Sex Can Still be Sexy in the Time of COVID-19 (MPACT)

MPACT, a global action group for the health and rights of men who have sex with men, have compiled a list of tips of how to manage sex and social distancing while COVID-19 plays out around the world.

View their blog post here.

COVID19: They Want to Meet Up – What Should I Do?

It’s been a little while now since we’ve started practising social distancing – or rather, physical distancing since it’s really important to keep our (virtual) social connections alive.  

This has meant a huge change in the way we live our lives and importantly, our sex and dating lives. 

Despite the recent NSW Government announcement that now allows some home visitations, the advice around practising physical distancing remains, meaning that we should still hold off from casual sex. 

Up to now, with so many of us spending even more time online, you might have received the occasional message from someone who wants to meet up, make out or hook up (well, lucky you!).  

With the latest announcement, you might see more messages start filling your inbox, whether on the apps or from sex friends and fuck buddies who are hoping the ‘sex hibernation’ may be coming to a close… 

Yes, it’s tempting. Of course, it is. For people who don’t live with a partner, a lot of us might be missing sex, intimacy, touch, kissing… (even holding hands is starting to sound kinda hot, TBH).  

You might be staring at a photo of a potential hook up or date and thinking, Ohhhh, they are a babe and a half!” or even falling prey to ‘Quarantine Brain’ and thinking: “I will never get this chance again! THIS IS A ONCE IN A LIFETIME OPPORTUNITY!”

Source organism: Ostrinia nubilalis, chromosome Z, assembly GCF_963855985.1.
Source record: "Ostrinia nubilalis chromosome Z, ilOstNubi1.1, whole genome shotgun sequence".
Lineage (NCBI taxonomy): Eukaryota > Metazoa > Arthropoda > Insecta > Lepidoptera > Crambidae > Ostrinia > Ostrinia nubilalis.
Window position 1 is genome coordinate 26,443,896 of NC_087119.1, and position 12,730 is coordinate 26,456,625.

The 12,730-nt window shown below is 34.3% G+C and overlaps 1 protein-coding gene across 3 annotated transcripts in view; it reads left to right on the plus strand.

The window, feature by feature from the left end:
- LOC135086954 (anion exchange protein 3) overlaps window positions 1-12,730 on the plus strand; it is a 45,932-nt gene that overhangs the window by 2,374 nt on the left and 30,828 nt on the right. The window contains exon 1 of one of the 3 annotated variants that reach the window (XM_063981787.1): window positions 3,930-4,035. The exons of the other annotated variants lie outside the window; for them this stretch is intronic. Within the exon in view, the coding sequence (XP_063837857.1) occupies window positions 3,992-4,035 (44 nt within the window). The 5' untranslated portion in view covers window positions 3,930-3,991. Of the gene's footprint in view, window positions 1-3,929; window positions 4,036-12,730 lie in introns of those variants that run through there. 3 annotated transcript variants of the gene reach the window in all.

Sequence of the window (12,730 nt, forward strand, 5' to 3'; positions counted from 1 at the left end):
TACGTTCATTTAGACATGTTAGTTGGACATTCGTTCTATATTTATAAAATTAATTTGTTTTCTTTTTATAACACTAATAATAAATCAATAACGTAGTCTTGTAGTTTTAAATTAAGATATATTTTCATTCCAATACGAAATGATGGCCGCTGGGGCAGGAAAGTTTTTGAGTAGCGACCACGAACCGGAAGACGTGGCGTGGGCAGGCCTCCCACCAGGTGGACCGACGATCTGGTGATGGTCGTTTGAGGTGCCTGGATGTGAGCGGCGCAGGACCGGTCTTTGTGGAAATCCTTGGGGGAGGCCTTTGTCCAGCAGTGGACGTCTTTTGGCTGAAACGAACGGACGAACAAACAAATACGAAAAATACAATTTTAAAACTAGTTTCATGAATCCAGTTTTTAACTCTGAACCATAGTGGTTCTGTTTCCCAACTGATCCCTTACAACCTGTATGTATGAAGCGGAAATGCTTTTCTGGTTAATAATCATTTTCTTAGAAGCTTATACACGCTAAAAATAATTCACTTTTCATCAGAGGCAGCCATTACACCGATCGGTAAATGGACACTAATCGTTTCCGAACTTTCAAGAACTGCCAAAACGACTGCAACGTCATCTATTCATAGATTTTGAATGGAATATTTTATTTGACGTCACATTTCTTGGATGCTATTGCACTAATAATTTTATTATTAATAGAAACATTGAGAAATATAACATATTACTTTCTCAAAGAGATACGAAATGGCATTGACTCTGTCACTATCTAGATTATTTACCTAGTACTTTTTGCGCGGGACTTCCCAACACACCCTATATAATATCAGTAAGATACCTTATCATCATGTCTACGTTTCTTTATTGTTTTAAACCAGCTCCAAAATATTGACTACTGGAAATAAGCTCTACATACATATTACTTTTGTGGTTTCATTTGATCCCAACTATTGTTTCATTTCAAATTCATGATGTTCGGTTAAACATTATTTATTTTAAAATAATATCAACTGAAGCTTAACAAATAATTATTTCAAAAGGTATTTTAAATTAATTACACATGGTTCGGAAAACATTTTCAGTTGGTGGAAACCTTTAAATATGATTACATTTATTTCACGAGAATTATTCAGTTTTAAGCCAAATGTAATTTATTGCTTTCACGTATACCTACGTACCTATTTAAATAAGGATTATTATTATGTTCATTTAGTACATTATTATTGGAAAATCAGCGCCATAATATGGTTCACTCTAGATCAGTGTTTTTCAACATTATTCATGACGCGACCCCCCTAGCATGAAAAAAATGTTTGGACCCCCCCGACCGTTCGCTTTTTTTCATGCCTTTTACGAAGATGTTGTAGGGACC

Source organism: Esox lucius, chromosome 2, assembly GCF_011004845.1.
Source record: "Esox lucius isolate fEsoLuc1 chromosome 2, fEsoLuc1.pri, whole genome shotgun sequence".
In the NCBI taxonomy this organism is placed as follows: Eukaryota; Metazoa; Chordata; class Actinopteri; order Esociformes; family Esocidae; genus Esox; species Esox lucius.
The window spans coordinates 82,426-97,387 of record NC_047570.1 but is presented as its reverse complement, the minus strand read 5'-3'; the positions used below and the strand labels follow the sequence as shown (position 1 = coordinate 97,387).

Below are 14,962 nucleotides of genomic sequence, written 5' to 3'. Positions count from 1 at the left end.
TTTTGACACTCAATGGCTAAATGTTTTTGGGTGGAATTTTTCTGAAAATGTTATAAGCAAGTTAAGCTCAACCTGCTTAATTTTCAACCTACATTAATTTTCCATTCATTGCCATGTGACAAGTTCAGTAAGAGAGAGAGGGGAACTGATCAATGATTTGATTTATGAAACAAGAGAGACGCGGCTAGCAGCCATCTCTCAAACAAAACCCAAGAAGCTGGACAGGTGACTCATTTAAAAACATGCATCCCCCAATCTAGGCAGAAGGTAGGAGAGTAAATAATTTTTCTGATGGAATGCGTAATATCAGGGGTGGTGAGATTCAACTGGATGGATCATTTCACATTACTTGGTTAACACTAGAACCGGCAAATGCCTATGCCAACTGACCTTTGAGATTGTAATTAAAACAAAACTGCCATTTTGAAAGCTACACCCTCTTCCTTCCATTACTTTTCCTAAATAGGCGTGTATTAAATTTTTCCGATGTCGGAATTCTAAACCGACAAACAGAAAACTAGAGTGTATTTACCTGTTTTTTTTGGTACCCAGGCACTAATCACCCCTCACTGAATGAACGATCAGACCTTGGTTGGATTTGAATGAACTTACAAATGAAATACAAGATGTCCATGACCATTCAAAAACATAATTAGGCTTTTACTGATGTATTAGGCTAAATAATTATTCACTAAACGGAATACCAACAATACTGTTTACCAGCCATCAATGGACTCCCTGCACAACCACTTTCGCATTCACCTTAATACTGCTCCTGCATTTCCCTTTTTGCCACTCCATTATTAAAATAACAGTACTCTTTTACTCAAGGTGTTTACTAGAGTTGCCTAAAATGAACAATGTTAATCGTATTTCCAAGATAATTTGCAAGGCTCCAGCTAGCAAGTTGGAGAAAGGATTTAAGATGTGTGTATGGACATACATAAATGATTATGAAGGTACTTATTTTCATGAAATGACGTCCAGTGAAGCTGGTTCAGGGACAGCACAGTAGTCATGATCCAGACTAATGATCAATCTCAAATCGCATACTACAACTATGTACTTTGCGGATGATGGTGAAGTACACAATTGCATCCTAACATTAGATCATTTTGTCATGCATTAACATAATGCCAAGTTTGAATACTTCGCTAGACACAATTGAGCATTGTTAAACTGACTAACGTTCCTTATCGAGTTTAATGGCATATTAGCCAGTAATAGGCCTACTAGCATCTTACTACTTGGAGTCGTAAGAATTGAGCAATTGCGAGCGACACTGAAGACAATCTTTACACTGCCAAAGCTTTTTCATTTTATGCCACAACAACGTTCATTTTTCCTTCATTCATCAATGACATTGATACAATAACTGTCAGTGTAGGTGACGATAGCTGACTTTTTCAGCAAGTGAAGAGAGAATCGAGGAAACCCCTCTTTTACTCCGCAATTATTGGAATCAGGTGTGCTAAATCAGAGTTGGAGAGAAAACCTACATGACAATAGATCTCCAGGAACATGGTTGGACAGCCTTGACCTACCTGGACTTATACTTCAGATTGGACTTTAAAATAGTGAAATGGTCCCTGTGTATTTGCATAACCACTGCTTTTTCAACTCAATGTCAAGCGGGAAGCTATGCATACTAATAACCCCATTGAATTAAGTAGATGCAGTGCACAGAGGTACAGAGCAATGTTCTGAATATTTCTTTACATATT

Please tell your QB (‘Quarantine Brain’) to calm down – you will have the chance to date and dance and fuck again. This is incredibly difficult, but it will end.  

It’s not the time to become complacent. It’s really good news to see our situation improving and some government restrictions relaxing, but it was only possible because people did the right thing. 

We know that saying no can be difficult, and we want to help by sharing some ways of gently and respectfully responding to offers for dates or sex (or dates that you would really like to lead to sex).  

So, whether you’re using an app and getting messages from someone new, someone you’ve previously chatted to online, or messages from someone you’ve hooked up with before (or texts at 2am from your not-quite-ex…it’s ok. We’ve all been there), here are some things to consider.